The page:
N Dubz6
04.04.2019, Words by Danielle Koku

Playing With Fire: The rapid rise and fall of N-Dubz

From council estates to Number One, the trio set an urban British identity for the youth of the millennium...

Contostavlos isn’t a surname most people would instantly recognise. Rawson isn’t the most common, either. That is unless, of course, you’re a born and bred Londoner who grew up bluetoothing your mates the music of N-Dubz. Coming to dominate Channel U from the turn of the millennium to 2011, the now-defunct pop trio’s name is a nod to their very own NW1 upbringing.

From the London Borough of Camden’s roads to the critically acclaimed success of debut album ‘Uncle B’, Costadinos Contostavlos (Dappy), Tula Paulinea Contostavlos (Tulisa) and Richard Rawson (Fazer) were a force in their prime. Brought together by Dappy’s dad and ‘Uncle B’s namesake Byron Contostavlos – also of 1970s band Mungo Jerry – N-Dubz was initially an attempt to keep the three kids on the straight and narrow.

Relating a broad spectrum of teenage angst, their working class upbringing, plus tales of gangs, drugs and bereavement, the group’s candour stole the hearts of many, engineering near-consistent chart success in the process.

Besides Battersea’s So Solid Crew, N-Dubz were the first (if not, one of) mixed gender group to gain a firm foothold on the north side of the Thames. As a trio, their collective success lay in each member’s individual niche. Tulisa’s vocals rang of emotional depth, often in exchange with Dappy’s irate verses as a scorned lover. In videos, the two would occasionally play romantic partners – a confusing detail for those that had clocked early on that they were cousins. The third wheel in this scenario, Fazer, offered his input in the form of string-laden instrumentals that made seemingly shallow topics like infidelity seem wholly more dramatic.

In the process, the wooly chullo hat emerged as a cult symbol for young girls obsessed with the pint-sized scallywag that was Dappy. Many of us are guilty for buying them in assorted colours and turning the ‘flop’ of one side up, above the ear. Fazer, ever the dark horse, remained more committed to the keys than to the occasional verse. His presence was still felt, albeit in a less flashy way than his bandmates. Nevertheless, the group epitomised the look of London in the millennium: white tracksuits, bucket hats, and scarves to the nines.

Being able to look a few stops down the Northern Line instead of across the Atlantic to the US for new files to download from Limewire sowed the seeds of an emerging urban British identity for many of us. Echoing the grit of The Streets’ earlier ‘Original Pirate Material’, N-Dubz were able to reflect the beating heart of inner-city life, relationship struggles and teenage turbulence.

Their genre-straddling came effortlessly with the likes of grime artists Tinchy Stryder on the Brit Award-nominated ‘Number One’, Skepta on the appropriately named ‘Na Na’ and Chipmunk (as he was known before Chip) on ‘Defeat You’. Contrary to popular belief, love songs didn’t have to trade vulnerability for soppiness. Rather, the trio captured a strength in suffering that still counts them within the R&B bracket, but only just. Their ascent at a time when the London was happy to mix grime and garage with other genres provided N-Dubz with a formula with universal appeal.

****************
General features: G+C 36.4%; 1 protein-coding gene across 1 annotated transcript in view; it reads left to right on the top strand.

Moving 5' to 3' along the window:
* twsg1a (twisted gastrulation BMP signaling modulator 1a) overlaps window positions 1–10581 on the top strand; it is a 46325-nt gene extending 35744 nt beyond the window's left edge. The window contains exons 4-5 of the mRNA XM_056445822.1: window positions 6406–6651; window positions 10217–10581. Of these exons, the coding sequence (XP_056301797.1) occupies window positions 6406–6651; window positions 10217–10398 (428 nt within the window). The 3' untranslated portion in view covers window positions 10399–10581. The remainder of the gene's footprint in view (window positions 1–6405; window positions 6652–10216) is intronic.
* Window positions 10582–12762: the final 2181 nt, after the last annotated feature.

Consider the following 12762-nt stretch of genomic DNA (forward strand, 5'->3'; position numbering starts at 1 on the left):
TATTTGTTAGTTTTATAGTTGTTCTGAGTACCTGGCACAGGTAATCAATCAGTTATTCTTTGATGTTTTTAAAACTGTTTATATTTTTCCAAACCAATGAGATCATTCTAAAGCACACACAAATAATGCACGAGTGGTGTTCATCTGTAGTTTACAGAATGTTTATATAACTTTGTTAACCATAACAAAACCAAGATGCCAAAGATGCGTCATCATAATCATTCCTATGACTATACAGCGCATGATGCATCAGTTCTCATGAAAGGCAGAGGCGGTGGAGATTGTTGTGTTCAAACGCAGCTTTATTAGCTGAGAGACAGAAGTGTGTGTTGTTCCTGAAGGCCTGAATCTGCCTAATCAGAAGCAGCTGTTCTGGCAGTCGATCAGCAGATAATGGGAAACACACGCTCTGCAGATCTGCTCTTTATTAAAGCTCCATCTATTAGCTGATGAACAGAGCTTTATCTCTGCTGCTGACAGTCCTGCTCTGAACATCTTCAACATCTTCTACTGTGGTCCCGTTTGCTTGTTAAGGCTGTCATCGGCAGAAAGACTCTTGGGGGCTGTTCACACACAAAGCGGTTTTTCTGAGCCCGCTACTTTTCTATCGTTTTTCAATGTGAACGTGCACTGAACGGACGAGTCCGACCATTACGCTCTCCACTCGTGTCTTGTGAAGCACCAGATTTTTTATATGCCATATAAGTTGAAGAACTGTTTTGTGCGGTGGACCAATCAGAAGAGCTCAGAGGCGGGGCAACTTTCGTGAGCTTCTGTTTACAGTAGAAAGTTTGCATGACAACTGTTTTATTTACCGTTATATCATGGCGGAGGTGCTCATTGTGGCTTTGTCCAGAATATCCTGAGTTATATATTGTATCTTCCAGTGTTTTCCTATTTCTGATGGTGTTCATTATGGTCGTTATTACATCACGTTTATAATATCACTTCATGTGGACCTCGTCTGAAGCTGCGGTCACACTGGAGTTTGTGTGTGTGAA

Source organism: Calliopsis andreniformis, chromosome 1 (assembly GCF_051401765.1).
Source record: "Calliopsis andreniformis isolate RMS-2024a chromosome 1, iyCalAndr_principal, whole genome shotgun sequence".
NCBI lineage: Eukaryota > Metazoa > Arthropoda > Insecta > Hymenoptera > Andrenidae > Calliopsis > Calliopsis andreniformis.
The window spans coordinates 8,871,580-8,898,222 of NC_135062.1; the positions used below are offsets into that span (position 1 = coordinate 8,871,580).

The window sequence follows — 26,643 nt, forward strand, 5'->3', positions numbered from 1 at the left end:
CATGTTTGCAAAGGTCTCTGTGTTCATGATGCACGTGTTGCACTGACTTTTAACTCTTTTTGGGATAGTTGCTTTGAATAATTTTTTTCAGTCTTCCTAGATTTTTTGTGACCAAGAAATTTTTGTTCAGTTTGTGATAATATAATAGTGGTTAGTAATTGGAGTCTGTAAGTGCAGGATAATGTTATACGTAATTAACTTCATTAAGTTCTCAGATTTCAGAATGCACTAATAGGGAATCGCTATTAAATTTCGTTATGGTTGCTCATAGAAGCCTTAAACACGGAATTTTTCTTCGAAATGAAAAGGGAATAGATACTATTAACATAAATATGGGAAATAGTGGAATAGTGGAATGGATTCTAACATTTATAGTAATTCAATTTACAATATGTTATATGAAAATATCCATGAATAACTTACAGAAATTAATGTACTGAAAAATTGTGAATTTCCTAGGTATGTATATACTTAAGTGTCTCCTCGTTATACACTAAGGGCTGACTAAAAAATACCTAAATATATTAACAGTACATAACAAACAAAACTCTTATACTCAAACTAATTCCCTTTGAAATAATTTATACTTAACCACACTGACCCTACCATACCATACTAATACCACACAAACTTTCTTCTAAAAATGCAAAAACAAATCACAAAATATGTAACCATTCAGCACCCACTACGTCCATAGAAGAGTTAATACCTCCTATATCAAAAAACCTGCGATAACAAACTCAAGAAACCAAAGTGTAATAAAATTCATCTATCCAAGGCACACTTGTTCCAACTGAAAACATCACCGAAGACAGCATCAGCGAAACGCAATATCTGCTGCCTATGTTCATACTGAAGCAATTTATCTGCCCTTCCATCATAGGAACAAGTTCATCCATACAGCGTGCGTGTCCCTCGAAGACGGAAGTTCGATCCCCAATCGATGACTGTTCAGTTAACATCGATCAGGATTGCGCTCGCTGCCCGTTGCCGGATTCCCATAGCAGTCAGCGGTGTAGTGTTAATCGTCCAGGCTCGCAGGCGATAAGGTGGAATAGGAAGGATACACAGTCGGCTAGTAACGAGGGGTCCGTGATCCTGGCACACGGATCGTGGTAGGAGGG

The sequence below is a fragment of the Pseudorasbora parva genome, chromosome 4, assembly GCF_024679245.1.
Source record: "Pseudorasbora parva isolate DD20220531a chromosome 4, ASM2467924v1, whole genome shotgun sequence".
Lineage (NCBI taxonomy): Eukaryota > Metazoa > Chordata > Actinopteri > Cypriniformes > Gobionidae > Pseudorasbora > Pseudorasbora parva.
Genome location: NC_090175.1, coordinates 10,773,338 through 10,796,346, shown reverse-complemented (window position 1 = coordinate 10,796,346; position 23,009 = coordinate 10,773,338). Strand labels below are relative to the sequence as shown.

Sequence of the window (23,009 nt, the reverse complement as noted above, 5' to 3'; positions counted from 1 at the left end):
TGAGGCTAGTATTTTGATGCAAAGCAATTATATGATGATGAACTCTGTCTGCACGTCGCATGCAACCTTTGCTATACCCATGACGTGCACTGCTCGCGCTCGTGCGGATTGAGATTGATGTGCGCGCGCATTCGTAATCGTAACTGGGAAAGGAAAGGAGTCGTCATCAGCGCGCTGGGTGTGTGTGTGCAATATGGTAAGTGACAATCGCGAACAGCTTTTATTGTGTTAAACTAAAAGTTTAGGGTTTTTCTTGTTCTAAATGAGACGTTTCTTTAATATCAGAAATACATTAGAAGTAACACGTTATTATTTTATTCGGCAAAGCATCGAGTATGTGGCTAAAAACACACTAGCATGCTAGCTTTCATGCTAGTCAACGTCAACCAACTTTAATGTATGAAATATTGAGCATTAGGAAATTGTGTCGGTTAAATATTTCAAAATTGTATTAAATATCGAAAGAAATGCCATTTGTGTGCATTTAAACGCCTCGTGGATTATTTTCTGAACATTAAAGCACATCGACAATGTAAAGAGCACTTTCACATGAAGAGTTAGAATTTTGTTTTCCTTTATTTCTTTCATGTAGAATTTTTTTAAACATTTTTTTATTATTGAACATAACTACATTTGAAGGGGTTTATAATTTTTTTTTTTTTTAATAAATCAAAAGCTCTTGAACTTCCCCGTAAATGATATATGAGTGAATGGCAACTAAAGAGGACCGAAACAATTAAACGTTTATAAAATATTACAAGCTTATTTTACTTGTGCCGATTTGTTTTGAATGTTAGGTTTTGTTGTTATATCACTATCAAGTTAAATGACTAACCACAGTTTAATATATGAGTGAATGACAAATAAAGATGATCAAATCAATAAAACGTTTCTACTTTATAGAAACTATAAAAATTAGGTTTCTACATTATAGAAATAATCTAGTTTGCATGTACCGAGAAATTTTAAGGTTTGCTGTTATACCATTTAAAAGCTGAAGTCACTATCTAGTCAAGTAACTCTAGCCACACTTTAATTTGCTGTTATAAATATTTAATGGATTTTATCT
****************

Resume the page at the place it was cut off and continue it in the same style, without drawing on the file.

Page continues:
In some ways, N-Dubz succeeded in becoming pop stars in the traditional sense of the word. Finally making the Atlantic leap, their signing to Def Jam under Universal Music set them firmly on the commercialised route of chart-topping. Their video sets became sleek apartments and private jets (see ‘Best Behaviour’) rather than the concrete stairs their day one fans were used to.

Removed from the original scenes that enriched their storytelling, their lyricism began to revolve around tales of stardom and touring. Their original sound didn’t suffer to the extent of a British fanbase collapsing entirely – we simply quietened in their absence. Publicly announcing a break from music in 2011 after a dispute with Def Jam, their fade-out from relevance began, colourfully punctuated by Tulisa’s successive disasters and Dappy’s erratic behaviour (including the continuation of their pre-existing beef with Lethal Bizzle).

Since, the group have firmly parted ways and N-Dubz is no more, despite continual rumours of a reunion. While the  2018 revival of Dappy’s rap career shows he isn’t done with music entirely – ‘Oh My’ was a solid comeback, and showed that what he has lost in youth is more than made up for in his ability to ride a melody. Fazer, too, continues with production – albeit with a comparatively lower profile. Tulisa, “the biggest female boss that ever lived,” has endured a rollercoaster of public controversies, propelled along by the near-consistent shaming at the hands of the British tabloids. That’s not to say her music career has ended – she’s just teased solo comeback single ‘Daddy’.

For fans, perhaps it is bittersweet that such an era has truly passed. For N-Dubz, however, it might be just the break they needed as people – and not every blast from the past needs a revival. It is unlikely that the trio many of us remember so fondly will ever again exist in the same form or calibre. Nostalgia in listening has a power that is so often underestimated and, for those under 30, “Na na naiii” is so much more than simple onomatopoeia.

I’m still holding out for a reunion tour though.

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